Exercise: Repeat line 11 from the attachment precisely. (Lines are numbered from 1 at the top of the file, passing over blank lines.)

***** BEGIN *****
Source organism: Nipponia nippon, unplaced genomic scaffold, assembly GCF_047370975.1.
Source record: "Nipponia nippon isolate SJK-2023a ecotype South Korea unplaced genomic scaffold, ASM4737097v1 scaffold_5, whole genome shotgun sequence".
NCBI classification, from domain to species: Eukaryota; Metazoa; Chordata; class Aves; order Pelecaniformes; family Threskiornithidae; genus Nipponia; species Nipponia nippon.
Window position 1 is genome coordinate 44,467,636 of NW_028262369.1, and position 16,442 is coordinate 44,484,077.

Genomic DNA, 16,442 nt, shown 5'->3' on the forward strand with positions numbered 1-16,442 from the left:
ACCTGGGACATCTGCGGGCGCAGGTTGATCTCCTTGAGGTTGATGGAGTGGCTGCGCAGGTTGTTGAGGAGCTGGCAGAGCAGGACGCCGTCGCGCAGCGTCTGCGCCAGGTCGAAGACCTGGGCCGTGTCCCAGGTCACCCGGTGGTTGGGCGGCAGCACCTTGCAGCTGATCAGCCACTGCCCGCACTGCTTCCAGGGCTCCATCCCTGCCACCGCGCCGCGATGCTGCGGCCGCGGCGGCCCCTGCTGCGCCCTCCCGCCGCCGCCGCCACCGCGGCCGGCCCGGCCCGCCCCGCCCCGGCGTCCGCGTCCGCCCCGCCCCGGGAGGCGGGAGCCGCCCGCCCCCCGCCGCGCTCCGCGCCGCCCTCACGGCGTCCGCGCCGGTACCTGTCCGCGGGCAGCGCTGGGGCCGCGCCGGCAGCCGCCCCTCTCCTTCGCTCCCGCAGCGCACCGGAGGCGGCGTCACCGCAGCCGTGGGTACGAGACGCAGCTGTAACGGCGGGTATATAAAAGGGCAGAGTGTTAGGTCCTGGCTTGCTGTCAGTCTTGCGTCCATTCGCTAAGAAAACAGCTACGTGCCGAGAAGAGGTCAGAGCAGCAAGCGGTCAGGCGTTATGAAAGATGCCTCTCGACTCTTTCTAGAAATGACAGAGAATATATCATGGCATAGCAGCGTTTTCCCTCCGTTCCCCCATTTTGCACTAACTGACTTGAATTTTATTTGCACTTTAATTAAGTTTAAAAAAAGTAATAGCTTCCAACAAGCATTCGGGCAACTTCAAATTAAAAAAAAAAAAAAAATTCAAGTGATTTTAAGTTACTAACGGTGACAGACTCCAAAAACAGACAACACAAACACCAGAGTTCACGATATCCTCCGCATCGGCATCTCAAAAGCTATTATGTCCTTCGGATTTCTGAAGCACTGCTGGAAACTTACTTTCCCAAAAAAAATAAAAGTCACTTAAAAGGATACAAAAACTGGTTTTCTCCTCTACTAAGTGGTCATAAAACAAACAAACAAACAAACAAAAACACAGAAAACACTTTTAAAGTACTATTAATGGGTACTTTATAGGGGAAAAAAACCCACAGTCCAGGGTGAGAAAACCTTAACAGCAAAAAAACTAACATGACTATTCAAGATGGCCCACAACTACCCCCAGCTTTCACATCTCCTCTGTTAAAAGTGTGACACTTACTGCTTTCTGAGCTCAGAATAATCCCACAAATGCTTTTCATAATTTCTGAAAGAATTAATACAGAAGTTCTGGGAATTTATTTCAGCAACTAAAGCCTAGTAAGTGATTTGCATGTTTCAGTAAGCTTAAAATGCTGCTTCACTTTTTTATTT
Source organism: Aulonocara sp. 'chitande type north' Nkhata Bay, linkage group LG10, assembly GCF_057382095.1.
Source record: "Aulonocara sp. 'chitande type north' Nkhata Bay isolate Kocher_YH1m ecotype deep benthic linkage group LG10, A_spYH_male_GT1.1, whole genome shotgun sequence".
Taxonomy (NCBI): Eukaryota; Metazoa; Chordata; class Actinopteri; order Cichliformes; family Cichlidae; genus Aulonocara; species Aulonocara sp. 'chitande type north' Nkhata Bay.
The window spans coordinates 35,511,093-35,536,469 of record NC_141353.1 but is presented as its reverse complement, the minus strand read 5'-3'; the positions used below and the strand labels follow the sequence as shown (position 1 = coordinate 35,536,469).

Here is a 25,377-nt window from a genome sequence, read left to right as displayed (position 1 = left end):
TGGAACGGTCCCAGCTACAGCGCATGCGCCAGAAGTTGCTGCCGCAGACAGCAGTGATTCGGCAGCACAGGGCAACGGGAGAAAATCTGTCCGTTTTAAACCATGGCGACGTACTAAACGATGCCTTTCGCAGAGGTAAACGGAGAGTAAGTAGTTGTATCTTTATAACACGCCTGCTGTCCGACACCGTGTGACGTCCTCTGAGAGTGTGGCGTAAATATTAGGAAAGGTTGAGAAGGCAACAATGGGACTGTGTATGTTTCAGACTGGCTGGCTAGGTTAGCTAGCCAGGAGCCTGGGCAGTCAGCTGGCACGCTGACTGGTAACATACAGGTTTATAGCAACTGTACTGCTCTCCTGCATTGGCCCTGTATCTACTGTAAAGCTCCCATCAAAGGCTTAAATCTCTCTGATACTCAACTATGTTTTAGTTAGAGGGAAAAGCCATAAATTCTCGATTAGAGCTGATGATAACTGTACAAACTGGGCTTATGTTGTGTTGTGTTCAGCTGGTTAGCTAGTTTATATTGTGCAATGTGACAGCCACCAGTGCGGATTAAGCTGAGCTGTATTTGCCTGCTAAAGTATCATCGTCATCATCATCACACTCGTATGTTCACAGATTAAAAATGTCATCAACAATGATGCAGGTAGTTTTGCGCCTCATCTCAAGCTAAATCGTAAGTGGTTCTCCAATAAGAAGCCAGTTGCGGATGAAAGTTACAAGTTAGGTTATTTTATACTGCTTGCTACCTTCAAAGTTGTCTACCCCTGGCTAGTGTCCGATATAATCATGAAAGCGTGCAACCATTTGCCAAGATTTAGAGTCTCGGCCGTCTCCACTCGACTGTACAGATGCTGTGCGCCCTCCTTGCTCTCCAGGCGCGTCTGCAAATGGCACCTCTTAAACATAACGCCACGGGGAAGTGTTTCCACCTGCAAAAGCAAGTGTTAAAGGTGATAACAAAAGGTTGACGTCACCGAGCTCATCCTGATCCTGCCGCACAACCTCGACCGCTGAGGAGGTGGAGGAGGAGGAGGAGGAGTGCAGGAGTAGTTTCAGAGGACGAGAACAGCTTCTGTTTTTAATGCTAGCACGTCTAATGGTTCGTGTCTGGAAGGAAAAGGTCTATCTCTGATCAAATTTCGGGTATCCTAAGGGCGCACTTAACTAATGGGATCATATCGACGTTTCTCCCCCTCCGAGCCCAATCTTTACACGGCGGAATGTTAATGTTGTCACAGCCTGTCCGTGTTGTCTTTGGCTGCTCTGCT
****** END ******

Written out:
Here is a 25,377-nt window from a genome sequence, read left to right as displayed (position 1 = left end):